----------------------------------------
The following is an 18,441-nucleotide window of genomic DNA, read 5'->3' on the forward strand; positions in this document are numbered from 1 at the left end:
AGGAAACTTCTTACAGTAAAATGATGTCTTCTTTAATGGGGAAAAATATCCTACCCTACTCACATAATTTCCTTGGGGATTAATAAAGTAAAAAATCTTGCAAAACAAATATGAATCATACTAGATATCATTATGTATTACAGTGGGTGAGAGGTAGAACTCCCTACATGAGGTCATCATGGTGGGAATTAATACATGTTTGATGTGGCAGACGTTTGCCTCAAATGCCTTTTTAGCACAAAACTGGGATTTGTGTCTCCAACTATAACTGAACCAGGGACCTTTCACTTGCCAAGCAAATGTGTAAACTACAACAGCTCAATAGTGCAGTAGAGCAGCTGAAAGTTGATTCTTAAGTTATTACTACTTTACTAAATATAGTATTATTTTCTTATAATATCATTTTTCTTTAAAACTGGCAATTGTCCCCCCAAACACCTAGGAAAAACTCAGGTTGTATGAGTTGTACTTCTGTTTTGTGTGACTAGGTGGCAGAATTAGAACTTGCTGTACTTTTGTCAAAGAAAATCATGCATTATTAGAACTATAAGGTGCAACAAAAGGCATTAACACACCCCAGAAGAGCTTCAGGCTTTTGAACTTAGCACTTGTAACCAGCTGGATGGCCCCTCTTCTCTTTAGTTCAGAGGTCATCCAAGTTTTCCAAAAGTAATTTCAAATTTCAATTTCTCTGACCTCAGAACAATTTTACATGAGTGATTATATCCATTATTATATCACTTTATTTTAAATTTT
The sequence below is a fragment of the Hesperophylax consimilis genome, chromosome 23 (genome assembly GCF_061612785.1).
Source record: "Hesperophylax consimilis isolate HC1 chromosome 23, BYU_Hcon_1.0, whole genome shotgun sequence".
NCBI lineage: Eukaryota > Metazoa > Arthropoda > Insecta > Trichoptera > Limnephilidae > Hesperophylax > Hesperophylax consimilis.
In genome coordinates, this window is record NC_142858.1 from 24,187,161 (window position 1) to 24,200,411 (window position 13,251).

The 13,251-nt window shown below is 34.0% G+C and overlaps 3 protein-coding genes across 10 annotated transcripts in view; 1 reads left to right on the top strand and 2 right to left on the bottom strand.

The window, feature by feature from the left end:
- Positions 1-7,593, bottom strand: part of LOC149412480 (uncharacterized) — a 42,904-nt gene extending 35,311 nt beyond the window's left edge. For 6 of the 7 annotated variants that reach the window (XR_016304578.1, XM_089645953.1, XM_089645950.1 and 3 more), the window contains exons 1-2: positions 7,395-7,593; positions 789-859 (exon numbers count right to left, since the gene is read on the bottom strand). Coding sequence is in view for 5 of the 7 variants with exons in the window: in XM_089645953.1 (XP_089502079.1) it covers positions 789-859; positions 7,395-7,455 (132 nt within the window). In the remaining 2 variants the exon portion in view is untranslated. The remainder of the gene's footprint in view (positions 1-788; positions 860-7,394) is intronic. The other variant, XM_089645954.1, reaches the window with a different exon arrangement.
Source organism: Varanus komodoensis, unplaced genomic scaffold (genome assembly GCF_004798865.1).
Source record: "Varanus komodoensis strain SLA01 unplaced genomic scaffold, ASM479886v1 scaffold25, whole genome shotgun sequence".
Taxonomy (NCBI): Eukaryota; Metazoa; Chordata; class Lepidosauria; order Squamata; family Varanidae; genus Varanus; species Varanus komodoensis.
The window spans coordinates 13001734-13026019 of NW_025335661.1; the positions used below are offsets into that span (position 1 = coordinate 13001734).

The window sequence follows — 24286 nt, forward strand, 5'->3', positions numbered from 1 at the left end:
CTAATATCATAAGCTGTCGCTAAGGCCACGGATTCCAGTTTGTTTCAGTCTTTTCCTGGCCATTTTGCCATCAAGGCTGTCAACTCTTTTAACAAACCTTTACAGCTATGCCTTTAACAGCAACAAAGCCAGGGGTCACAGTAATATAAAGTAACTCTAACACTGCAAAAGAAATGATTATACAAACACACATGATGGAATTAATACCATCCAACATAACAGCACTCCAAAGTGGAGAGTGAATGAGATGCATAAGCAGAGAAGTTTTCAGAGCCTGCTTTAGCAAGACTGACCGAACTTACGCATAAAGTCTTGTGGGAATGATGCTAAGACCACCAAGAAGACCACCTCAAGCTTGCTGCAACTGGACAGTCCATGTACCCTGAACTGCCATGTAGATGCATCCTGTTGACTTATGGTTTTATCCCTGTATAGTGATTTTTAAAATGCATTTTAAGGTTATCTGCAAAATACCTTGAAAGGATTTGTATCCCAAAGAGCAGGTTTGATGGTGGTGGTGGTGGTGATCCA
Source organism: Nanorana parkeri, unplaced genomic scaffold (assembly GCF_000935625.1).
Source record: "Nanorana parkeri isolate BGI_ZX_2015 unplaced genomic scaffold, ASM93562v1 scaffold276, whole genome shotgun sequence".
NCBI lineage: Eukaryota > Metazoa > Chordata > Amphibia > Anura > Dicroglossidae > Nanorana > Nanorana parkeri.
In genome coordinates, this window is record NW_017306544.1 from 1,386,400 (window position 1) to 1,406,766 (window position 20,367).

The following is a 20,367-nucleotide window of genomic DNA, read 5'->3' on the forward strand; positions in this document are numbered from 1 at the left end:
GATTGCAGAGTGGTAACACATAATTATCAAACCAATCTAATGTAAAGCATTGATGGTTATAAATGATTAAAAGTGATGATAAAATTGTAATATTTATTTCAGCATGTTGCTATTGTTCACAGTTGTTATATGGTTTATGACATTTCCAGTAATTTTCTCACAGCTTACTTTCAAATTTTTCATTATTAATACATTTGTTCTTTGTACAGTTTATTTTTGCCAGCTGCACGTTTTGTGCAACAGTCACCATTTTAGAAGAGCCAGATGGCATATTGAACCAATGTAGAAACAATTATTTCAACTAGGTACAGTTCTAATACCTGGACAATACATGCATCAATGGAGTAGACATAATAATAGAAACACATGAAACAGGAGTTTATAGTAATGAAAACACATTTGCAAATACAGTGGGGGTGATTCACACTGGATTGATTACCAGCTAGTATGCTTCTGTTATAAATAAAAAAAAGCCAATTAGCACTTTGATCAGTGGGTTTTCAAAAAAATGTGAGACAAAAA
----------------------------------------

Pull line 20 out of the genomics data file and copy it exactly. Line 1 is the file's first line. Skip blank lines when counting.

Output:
The following is a 20,367-nucleotide window of genomic DNA, read 5'->3' on the forward strand; positions in this document are numbered from 1 at the left end: